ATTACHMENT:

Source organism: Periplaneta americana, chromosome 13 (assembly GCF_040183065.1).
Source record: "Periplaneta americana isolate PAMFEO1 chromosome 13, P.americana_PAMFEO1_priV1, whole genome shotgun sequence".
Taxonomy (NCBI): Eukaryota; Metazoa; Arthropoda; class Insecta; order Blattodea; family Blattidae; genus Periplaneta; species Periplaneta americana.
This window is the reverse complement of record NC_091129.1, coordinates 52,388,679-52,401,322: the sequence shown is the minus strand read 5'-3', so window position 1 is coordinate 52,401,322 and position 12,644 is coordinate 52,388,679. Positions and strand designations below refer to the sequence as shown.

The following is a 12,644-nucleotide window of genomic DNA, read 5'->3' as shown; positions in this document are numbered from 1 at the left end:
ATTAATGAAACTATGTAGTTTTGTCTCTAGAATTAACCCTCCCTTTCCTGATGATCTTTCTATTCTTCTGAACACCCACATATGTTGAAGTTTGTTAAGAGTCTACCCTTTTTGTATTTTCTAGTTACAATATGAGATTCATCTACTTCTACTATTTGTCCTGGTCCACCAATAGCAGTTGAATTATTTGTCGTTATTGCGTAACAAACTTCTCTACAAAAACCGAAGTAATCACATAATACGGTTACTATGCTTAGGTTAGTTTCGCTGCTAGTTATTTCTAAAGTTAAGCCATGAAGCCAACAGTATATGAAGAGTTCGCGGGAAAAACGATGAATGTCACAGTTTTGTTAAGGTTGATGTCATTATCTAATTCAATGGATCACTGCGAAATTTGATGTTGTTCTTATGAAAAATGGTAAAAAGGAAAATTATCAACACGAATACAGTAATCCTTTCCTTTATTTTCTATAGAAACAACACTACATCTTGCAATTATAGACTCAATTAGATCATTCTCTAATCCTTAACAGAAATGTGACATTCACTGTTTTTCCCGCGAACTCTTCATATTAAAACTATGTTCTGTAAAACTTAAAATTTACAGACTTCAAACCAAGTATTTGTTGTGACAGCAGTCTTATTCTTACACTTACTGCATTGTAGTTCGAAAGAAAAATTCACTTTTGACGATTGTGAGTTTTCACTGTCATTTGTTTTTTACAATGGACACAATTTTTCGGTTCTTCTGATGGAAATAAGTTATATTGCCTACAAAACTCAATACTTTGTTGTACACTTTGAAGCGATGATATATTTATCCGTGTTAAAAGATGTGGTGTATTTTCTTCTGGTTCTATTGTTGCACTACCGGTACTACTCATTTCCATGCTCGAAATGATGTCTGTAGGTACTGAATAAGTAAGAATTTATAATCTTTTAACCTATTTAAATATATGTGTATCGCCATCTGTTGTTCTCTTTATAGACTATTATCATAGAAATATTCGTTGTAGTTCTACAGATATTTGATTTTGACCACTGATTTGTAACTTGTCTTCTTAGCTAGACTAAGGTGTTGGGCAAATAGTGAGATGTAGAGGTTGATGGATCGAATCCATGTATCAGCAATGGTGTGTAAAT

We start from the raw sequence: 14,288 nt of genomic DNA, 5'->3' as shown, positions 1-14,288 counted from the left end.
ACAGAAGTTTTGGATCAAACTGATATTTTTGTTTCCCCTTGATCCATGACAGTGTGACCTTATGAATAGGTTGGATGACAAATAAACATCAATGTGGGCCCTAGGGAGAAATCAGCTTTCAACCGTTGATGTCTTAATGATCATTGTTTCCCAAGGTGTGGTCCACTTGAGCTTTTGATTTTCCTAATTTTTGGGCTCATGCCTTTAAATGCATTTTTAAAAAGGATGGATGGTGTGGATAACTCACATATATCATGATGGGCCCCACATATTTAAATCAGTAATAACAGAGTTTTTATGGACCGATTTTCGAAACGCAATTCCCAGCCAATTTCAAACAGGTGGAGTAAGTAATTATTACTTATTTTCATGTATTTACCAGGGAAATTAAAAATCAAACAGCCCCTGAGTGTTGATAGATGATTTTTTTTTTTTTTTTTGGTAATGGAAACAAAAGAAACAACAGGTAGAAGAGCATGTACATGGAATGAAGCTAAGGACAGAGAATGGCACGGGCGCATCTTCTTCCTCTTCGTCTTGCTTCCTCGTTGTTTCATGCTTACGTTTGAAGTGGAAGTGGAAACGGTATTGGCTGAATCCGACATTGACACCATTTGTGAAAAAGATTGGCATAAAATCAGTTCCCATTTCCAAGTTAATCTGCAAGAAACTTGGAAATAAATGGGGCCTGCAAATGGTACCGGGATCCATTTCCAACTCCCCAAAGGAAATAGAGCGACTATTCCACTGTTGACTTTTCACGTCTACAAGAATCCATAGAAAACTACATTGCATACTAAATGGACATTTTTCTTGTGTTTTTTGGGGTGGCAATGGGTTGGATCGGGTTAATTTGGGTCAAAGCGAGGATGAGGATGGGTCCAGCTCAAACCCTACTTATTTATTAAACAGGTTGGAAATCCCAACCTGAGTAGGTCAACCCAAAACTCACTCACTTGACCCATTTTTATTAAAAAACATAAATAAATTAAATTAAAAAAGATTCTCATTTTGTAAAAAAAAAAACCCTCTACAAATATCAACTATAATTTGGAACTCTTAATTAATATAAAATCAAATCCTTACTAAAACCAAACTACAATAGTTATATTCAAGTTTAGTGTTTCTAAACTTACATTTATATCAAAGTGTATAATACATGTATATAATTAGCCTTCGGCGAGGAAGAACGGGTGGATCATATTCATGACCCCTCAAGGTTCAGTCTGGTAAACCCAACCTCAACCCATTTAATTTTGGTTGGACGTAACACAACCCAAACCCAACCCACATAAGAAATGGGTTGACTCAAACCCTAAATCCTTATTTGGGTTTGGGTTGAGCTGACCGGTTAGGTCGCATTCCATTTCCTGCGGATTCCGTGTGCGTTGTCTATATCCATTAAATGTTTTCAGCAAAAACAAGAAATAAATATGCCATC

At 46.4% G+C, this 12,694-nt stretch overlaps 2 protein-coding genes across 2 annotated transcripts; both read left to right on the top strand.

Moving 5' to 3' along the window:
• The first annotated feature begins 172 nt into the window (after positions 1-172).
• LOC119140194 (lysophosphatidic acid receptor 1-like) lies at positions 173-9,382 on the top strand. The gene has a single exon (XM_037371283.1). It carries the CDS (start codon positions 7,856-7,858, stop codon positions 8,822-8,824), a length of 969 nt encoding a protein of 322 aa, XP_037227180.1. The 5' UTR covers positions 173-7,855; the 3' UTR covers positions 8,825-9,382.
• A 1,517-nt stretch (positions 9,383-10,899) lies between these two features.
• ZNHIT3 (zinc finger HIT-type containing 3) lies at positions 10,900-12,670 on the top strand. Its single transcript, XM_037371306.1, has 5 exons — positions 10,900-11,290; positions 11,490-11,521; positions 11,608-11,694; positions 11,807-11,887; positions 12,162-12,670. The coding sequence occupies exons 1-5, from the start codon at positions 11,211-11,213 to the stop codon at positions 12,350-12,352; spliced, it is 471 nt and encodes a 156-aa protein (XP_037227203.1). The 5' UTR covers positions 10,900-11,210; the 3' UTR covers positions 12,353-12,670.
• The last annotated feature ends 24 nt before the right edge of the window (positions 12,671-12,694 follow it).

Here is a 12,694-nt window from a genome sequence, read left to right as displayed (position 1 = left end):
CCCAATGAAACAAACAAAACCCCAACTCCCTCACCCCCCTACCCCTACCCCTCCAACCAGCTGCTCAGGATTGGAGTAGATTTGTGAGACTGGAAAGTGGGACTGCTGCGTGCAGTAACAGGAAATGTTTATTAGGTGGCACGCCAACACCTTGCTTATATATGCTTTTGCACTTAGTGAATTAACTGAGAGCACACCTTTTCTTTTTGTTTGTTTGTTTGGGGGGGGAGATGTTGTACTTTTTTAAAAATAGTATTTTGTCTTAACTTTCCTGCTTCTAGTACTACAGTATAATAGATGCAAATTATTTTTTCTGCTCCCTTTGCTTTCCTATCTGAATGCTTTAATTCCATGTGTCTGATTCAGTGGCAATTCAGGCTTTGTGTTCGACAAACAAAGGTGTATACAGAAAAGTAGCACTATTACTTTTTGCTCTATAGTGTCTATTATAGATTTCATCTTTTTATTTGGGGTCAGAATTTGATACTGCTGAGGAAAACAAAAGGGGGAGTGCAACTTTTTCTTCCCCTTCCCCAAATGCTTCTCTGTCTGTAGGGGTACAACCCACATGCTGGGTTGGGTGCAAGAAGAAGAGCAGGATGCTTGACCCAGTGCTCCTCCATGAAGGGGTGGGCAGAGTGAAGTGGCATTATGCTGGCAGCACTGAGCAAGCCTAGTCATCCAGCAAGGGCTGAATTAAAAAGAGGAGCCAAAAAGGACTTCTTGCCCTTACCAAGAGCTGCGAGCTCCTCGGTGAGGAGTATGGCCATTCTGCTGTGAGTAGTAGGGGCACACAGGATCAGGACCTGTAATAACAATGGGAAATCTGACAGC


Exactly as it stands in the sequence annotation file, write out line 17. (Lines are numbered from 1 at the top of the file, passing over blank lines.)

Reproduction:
CCCAATGAAACAAACAAAACCCCAACTCCCTCACCCCCCTACCCCTACCCCTCCAACCAGCTGCTCAGGATTGGAGTAGATTTGTGAGACTGGAAAGTGGGACTGCTGCGTGCAGTAACAGGAAATGTTTATTAGGTGGCACGCCAACACCTTGCTTATATATGCTTTTGCACTTAGTGAATTAACTGAGAGCACACCTTTTCTTTTTGTTTGTTTGTTTGGGGGGGGAGATGTTGTACTTTTTTAAAAATAGTATTTTGTCTTAACTTTCCTGCTTCTAGTACTACAGTATAATAGATGCAAATTATTTTTTCTGCTCCCTTTGCTTTCCTATCTGAATGCTTTAATTCCATGTGTCTGATTCAGTGGCAATTCAGGCTTTGTGTTCGACAAACAAAGGTGTATACAGAAAAGTAGCACTATTACTTTTTGCTCTATAGTGTCTATTATAGATTTCATCTTTTTATTTGGGGTCAGAATTTGATACTGCTGAGGAAAACAAAAGGGGGAGTGCAACTTTTTCTTCCCCTTCCCCAAATGCTTCTCTGTCTGTAGGGGTACAACCCACATGCTGGGTTGGGTGCAAGAAGAAGAGCAGGATGCTTGACCCAGTGCTCCTCCATGAAGGGGTGGGCAGAGTGAAGTGGCATTATGCTGGCAGCACTGAGCAAGCCTAGTCATCCAGCAAGGGCTGAATTAAAAAGAGGAGCCAAAAAGGACTTCTTGCCCTTACCAAGAGCTGCGAGCTCCTCGGTGAGGAGTATGGCCATTCTGCTGTGAGTAGTAGGGGCACACAGGATCAGGACCTGTAATAACAATGGGAAATCTGACAGC